Back then a lot of songs began their life with Bart and I sitting around with acoustic guitars. We wrote a lot of songs in those early years. I’ve always loved going and seeing bands that would play songs live that hadn’t been released yet. We’ve done that for years. Put the new songs on stage, test them out and refine live. We’d usually reserve one or two places on each album to experiment and write / construct in the studio. That happened on Theatre with “All Ghosts Spend Their Time Alone” and “Cabaret Fortune Teller.” In more recent years that would’ve been “Life on this Planet” from Everything Changes and a complete reworking / rewrite of “Fireflies” for Dear Tired Friends. For Dear Tired Friends, we had several songs that had been sitting around for years – “Tired Friends,” “Sliding Under Cars,” “1987,” etc. that had been played live. With those I took the original demos and arranged them into full working demos. I constructed others from scratch like “Planet of Me” and “Sunglass.” I would send Bart the demo, he would give me some feedback and I’d make adjustments until we got them finished. Then we went in and bashed them out in the studio. A little different, but more or less the same process.

Jason, your drummer, joined the band shortly after Going to the Theatre‘s release. What drove the decision to make Audra a trio at the time?

The band started out as a trio, all the way back to our very first shows in the early 90s. There were times we brought in other musicians so that I’d be free to just sing or play additional guitar parts, but I’ve always been the bass player on record and for the majority of live shows. Jason and I are an incredibly tight rhythm section, so after going through some live members, it made total sense to just keep it the three of us.

Can you tell us any fun stories from making or touring for the record? 

Chicago. December 2002. It was Jason’s first show with us and Bart is known to, when the feeling is right, perform a jumping karate kick. It was the first song of the set, my eyes were closed and when I opened them Bart was no longer on stage. The venue looked like a high school gym with a stage on one end and stairs leading up to it on both sides. I’m singing and thinking “where the hell did he go?!” Then all of a sudden I see Bart walking up those stairs from the crowd with his guitar in hand. Apparently he kicked himself off stage! Struggling from trying not to laugh into the microphone, I had to keep my eyes closed while he plugged back in and we finished the song. Good times.

I also remember a show we did in Tucson shortly after Theatre came out. Part One: There was some issue with the sound guy, so our friend and label mate at the time, Steve Roach stepped in and ran the board. Part Two: After the show was over, we were all hanging out in the alley behind the venue and some random, shirtless guy in orange pants runs over to us and asked if he could have a band t-shirt. He kept stressing that he was in a hurry, and as Bart was about to give him an Audra shirt, a helicopter appears overhead with the spotlight shining down on us and the loudspeaker “You without the shirt, don’t move!” The shirtless, escaped fugitive then took off running! Always an exciting time on the road with Audra! Haha.

Are there any songs on the record that haven’t been played live, outside of the pandemic livestreams you’ve been performing?

As I’ve been going through the archives to find bonus material, I’ve been uncovering a lot of live shows from that time period. It’s interesting to see even as far back as shows before the first album and on tour for it, we were playing “Midnight Moon Swing,” “In a Dark Room” and “A Walk in the Woods.”“Midnight” has been a staple in our live sets to this day, but the other two I can’t recall playing in years. After revisiting them in the live-streams and recording acoustic versions of the latter two, I can say that I shall push for those two to make a live full-band comeback. Looking over the album, I’d wager that “Face Go Red” never made an appearance outside of acoustic shows. But I could be wrong.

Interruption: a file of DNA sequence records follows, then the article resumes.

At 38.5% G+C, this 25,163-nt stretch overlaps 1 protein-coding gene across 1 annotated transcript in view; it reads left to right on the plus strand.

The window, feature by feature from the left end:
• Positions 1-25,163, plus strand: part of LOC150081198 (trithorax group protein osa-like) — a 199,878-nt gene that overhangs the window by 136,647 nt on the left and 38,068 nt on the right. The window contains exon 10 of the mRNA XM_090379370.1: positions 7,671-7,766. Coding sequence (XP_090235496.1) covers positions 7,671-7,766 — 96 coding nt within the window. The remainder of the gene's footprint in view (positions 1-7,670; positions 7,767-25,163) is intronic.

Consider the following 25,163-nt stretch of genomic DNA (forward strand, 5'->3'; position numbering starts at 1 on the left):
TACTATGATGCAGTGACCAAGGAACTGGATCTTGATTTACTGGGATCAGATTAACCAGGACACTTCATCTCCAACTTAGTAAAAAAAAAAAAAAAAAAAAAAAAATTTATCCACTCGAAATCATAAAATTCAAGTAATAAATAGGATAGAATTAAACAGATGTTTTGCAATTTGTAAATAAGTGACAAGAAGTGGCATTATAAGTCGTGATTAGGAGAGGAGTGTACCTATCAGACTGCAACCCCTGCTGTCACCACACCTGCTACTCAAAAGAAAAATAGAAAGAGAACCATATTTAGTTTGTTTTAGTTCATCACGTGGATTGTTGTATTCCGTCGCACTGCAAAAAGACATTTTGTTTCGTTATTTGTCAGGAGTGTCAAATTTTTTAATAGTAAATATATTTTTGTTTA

Despite everything that’s happened in the world over the last almost two years, I’m grateful that the opportunity to perform those 20+ live-streams. It’s been a wonderful experience to connect with people all over the world that never had the chance to see us live, or perhaps may never have the chance. It was also amazing for me to revisit every single song in the Audra catalog. I doubt this would’ve ever happened if not for the quarantine.

On one of your livestreams, you mentioned Going to the Theatre‘s cover is an old family photo. Family seems like such an important component to you and Bart over the years. Can you tell us more about that photo and how it connects to the album?

Definitely. Over the years my cousin Karen in Chicago has sent me discs of old family photos. When we were putting the artwork for Theatre together back in early 2002, I was intrigued by an old family wedding photo that my grandmother was in. I did some cropping for the cover, but the original photo is of a huge wedding party. I think it turned out beautifully as a gateway to the music contained within.

Speaking of family, I just remembered a show we did with AFI back in 2010. My parents have always been huge supporters of whatever we’ve done in life, including our music. Our Dad just had hip surgery and was in a wheelchair for a short while. Not wanting to miss our sold-out show with AFI, Mom and Dad showed up. I’ll never forget looking out into the crowd, it was packed and there’s my Dad in a wheelchair with people moshing and flying all around him. Haha. So great. I also have a fond memory of walking into the alley behind the Mason Jar in Phoenix – we’ve apparently spent a lot of time in alleys – anyways I walk back there after our set and there’s my Dad and Johnny from Human Drama just sitting on the curb next to each other, chatting it up and probably singing Frank Sinatra songs. Actually that was the same show as the Kickstarter Live CD. That would’ve been February 1st, 2003. Where did the time go.

As someone who loves collectables of all sorts, what perk are you personally most excited about? 

Obviously being a total music fan and collector, to finally be able to give Theatre a spin on the turntable will be a treat. I also can’t wait for Disc 2 on the CD edition. I am very pleased with the acoustic version of the album that I’ve recorded. My pal Michael Laird from Unto Ashes has been doing a wonderful job mixing and adding little touches that are just really cool. Songs are like people, they grow up and evolve over the years. It was a blast to strip down those songs and re-imagine the entire album in an acoustic context.

What’s next for Audra in 2022?

After re-living 2001 / 2002 over the last several months, I’m looking forward to working on new music. I already have some demos that need to be finished and see where they take us. We’re booked for a full-band live performance in February. If all goes well, it’ll be our first show since the release party for Dear Tired Friends back in September of 2019. But mostly I’m focused on making Album #5.

Header photo by Sam Rosenthal
Video photo outtake by William Sibick

Frank Deserto

Bassist of The Harrow, blogger at Systems of Romance.